Mountjoy Post Office
This building was moved to the Ulster American Folk Park from nearby Mountjoy village, where it had served as a Post Office and dwelling house from 1861 until the early 1900s.
In 1862, the house was listed under the Post Towns in Ireland as Mountjoy Post Office, ninety-nine miles from Dublin. Like many existing sub-post offices today, it functioned in the converted parlour of a private dwelling house, occupied at that time by Nathaniel Maginnis and his family.
Nathaniel was the first postmaster of Mountjoy. His children all worked for the Post Office – Andrew was a Superintendant of Posts in Belfast, Alexander was a letter carrier at Mountjoy then postman in Belfast, and Rebecca became sub-postmistress of Mountjoy after Nathaniel’s death in 1887.
When Rebecca married in 1907, she gave up her job as postmistress, and the Post Office at Mountjoy moved to its present premises on the main Omagh to Derry road.
Initially, the activities of a rural post office were quite limited and confined to dealing in postage stamps, money orders and services such as book post and pattern post. By 1861 the services had diversified considerably to include the Post Office Savings Bank. Other new services included the telegraph – telegraph companies were nationalised in 1870 and subsequently brought under Post Office control. Dog licences were introduced in 1871; ten years later postal orders were first issued; and in 1883 parcel post started.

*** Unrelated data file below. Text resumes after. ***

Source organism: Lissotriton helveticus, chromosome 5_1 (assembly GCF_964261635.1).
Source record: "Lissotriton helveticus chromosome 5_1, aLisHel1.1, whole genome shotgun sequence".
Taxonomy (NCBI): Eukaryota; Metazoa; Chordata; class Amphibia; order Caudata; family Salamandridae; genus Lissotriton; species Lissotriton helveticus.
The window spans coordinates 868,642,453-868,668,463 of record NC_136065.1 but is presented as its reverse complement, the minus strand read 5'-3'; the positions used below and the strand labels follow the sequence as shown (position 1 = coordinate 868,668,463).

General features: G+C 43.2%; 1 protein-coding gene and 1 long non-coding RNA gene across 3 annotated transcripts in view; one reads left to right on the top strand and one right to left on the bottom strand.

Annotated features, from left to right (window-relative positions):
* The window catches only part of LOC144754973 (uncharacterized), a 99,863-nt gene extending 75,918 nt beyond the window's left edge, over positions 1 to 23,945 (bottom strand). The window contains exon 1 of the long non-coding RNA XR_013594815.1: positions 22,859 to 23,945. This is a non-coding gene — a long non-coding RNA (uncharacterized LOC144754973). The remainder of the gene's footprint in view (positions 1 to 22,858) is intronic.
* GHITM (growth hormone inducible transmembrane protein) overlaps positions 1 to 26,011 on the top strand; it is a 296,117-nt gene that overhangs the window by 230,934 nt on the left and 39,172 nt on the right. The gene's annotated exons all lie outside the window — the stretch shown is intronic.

A rural post office such as Mountjoy would also have displayed notices giving details of the departure dates of mail ships to America.
Between the years 1851 and 1901, when Nathaniel Maginnis and his family ran Mountjoy Post office, almost 135,500 people emigrated from Tyrone. Their letters home were a vital link between families and loved ones.
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